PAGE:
Kissing Boys Is NOT Gross

Yesterday was the Fourth of July, and I spent a good bit of the afternoon cross legged on our daughter’s floor marking her clothing with a Sharpie.

Jane.

I wrote Jane on her socks, her toothbrush, her beloved skinny jeans and  a few tank tops. Then, I sobbed. Not like a little bit either, but the sort of sobs where you stop breathing for a moment and you think you might pass out. The sort of sobs that are typically reserved for a death.

Yesterday it felt like childhood died in my home.

Our daughter left for summer camp this morning. Sleep away summer camp. Summer camp that your Mom is not invited to. Summer Camp where you are responsible for what you wear, what you eat, making your bed and playing nicely with others.

She is fearless. She is ready. She was excited and joyful and fairly bounded out of my husband’s car, and toward the bus that would take her into the mountains of Southern California. The bus that would take her away from us. As she started towards her gaggle of friends I had a horrible realization.

Boys go to camp too.

I ran to catch up to Jane, grabbed her left arm and spun her around to look me in the eye. Her blue eyes sparkled and opened wide. I was panicked, she could sense it.

“Jane, there’s something I forgot to tell you.” I started urgently, “There are boys here, and there are going to be girls and boys holding hands and kissing. You are too young to kiss.”

“Oh Mom,” She began, but didn’t make eye contact with me, “Boys are gross.”

“No Jane, boys are not gross. Boys are wonderful and handsome and smart and they will make you feel wonderful. But you are too young to kiss anyone. Do you understand?”

“Yes, Mom, but really they’re…” she started to say gross, but I interrupted.

“Don’t lie to me Jane. We both know boys are great. Promise me you won’t kiss one.”

“I promise.” She met my eyes.

She ran off to join her friends, and I realized that I’d blown it. I tried to take what should have been months of preparation and cram it into 27 seconds.

Sometimes things like this make me feel like a horrible parent, but after dinner my husband confessed that he had given Jane the “child molester” lecture while taking her to the bathroom, it was just three minutes after I gave her the don’t kiss one. Most often I’m convinced that my husband is the better parent. Today we’re on equal footing. Squarely behind the eight ball.

It’s a quarter to ten and I’m wondering if my daughter is sleeping well. I don’t know what she ate for dinner or if she brushed her teeth before bed. I hope she uses the good sunscreen I packed for her on her face, and the spray on her arms and legs. I worry that she misses me. I worry that she doesn’t.

We’ve closed her bedroom door. We miss her, and although I love that my daughter is maturing into an independent young lady, the worst part of me wants her to need me a little more than she does.

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Comments 25

  1. My daughter will start kindergarten in the fall and with a month and a half remaining until they rip her from my arms and load her on to the big yellow bus of doom, I’ve already started ugly crying.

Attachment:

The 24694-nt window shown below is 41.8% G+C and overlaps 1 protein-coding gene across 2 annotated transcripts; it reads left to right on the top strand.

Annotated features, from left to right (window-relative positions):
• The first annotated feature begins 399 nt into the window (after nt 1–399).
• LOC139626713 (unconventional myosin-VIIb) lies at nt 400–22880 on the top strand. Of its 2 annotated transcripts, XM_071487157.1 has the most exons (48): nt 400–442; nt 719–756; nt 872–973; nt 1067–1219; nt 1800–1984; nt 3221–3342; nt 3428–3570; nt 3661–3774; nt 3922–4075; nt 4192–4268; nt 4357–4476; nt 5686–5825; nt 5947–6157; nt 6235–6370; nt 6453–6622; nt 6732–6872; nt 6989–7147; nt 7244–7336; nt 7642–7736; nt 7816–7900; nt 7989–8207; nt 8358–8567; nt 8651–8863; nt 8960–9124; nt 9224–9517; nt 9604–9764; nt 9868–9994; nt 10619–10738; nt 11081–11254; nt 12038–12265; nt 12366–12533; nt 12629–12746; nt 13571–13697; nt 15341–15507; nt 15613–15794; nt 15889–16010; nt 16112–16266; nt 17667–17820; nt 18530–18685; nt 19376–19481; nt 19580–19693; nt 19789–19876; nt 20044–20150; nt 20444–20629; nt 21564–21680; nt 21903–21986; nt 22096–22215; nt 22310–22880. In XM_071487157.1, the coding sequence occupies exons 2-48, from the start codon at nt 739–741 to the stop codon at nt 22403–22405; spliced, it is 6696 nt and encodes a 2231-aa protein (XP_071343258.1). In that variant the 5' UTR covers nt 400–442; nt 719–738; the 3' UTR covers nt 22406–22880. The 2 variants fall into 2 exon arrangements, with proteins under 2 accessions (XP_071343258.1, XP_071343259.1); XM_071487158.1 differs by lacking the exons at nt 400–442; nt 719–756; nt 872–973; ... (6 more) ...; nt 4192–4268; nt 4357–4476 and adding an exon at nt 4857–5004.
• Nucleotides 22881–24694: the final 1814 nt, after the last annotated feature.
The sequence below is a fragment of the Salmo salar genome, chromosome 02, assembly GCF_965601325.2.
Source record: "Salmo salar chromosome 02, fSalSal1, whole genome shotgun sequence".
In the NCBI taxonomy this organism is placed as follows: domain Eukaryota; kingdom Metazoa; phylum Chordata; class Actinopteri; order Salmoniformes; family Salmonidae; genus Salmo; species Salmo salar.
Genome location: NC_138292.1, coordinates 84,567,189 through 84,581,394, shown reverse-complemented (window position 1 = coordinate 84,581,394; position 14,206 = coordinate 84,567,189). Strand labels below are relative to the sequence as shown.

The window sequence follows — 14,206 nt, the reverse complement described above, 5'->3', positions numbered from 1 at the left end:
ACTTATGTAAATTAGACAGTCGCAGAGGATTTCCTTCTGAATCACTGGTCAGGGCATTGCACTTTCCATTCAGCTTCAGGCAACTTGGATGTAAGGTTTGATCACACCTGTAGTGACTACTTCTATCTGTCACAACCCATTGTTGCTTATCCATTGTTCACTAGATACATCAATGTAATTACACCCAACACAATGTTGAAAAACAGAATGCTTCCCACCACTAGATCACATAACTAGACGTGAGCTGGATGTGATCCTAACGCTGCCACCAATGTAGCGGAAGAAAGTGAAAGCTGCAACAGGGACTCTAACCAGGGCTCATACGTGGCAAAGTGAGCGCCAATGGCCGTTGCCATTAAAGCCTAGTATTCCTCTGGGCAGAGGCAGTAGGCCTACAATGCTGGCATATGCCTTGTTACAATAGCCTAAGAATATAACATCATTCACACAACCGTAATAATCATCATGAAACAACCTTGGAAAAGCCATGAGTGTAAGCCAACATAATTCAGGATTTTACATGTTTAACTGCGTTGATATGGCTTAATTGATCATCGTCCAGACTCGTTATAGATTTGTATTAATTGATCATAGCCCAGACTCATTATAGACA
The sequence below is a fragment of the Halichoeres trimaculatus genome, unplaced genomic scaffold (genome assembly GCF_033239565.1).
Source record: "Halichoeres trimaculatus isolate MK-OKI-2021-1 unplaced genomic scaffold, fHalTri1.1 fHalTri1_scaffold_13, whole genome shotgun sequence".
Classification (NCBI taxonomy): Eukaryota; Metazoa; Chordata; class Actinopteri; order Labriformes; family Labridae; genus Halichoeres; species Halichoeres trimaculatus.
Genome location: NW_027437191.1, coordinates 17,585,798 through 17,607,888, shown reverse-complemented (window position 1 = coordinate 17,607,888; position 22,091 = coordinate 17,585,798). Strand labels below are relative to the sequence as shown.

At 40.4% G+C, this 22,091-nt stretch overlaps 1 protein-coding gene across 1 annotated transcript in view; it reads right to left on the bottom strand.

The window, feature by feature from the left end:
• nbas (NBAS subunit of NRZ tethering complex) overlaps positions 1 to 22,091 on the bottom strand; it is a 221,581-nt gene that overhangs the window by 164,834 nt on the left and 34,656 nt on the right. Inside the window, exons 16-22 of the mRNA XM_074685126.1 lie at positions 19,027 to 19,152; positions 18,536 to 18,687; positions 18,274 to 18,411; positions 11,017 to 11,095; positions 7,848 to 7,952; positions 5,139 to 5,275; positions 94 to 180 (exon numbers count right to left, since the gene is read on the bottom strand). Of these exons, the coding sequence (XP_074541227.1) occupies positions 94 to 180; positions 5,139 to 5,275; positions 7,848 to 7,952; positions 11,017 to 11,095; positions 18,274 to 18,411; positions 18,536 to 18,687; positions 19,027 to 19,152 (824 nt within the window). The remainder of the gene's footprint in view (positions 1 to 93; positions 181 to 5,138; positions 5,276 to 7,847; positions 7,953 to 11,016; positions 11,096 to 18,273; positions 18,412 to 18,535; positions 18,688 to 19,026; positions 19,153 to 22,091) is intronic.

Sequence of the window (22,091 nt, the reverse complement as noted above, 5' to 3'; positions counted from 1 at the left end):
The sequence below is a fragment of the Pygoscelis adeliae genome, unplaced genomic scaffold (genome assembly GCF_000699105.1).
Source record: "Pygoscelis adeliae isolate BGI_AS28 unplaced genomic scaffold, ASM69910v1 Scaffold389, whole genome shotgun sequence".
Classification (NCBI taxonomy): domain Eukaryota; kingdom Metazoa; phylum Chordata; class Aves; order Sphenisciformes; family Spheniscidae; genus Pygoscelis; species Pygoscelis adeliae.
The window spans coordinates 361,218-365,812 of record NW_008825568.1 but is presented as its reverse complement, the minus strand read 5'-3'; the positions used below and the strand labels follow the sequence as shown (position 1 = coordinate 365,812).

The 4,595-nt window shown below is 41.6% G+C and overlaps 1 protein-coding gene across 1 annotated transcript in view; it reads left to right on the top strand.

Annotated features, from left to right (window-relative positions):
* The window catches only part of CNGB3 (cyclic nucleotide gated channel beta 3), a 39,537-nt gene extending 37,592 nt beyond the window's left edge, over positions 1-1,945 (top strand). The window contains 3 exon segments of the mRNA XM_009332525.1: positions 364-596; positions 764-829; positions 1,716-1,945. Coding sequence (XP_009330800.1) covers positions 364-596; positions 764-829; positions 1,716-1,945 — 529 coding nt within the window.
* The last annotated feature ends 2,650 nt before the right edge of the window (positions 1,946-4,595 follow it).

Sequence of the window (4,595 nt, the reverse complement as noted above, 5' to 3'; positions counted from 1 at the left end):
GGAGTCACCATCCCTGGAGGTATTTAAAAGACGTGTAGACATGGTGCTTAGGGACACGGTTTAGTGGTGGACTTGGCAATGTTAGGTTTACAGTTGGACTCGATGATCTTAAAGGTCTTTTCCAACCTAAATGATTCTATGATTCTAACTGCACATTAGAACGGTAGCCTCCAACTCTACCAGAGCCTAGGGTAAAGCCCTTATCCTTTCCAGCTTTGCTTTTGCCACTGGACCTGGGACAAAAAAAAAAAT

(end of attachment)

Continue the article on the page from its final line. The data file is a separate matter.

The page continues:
Hang in there.

  2. That’s an awesome post. I can totally see myself in your shoes about 6 or 7 years from now. Scary stuff letting our kids out in the wide wide world. Mine goes to Kindergarden this Sept too. And while I’m not crying about it (yet) I also know that boys won’t be trying to kiss her.

  3. My 6 y.o. has left me twice for my mother–“Mommy, I wanna stay at Meemaw’s…for a long time, okay?”–and once for a girl he met in kindergarden, lol It’s tough, but still best job in the whole world, right? Gotta go.
    *lump in throat*

  4. What a sweet mom you are. I’ve a new reader and as a newlywed contemplating entering the world of parenting, your insight and candor is most appreciate!

    Also, as a 28 year old who’s mother still misses me terrible and calls to check up on me constantly here in Tokyo, reading your posts really help me to understand my mother better :).

    I typed all of that just to say, I love your blog, keep up the fantastic postings!

  5. Oh, Jessica, my heart goes out to you. I dread the time my kids want to go to sleep away camp. In fact, I’m not telling them it even exists. And I’m also telling them that kids usually let their Moms go to college with them.

  6. Is there something horrible wrong with me because all summer I’ve been thinking how wonderful life will be when my kids are old enough to go to sleepover camp, and I hope they pick the 3-week version, not the 1-week?

    I desperately need a break.

    Maybe it will be hard for me when the day actually comes.

  7. my daughters go to summer camp. my youngest turned 11. my oldest is 13. neither one of them kissed a boy yet. i know. they would for sure have told me!
    does your daughters camp have bunk one? where you can stalk the pictures of whats happening at camp on a daily basis.
    i cry when i drop them off at the bus stop. i cry when i get letters of how homesick they are. and i cry how much sand there is in their duffel bags when they get home!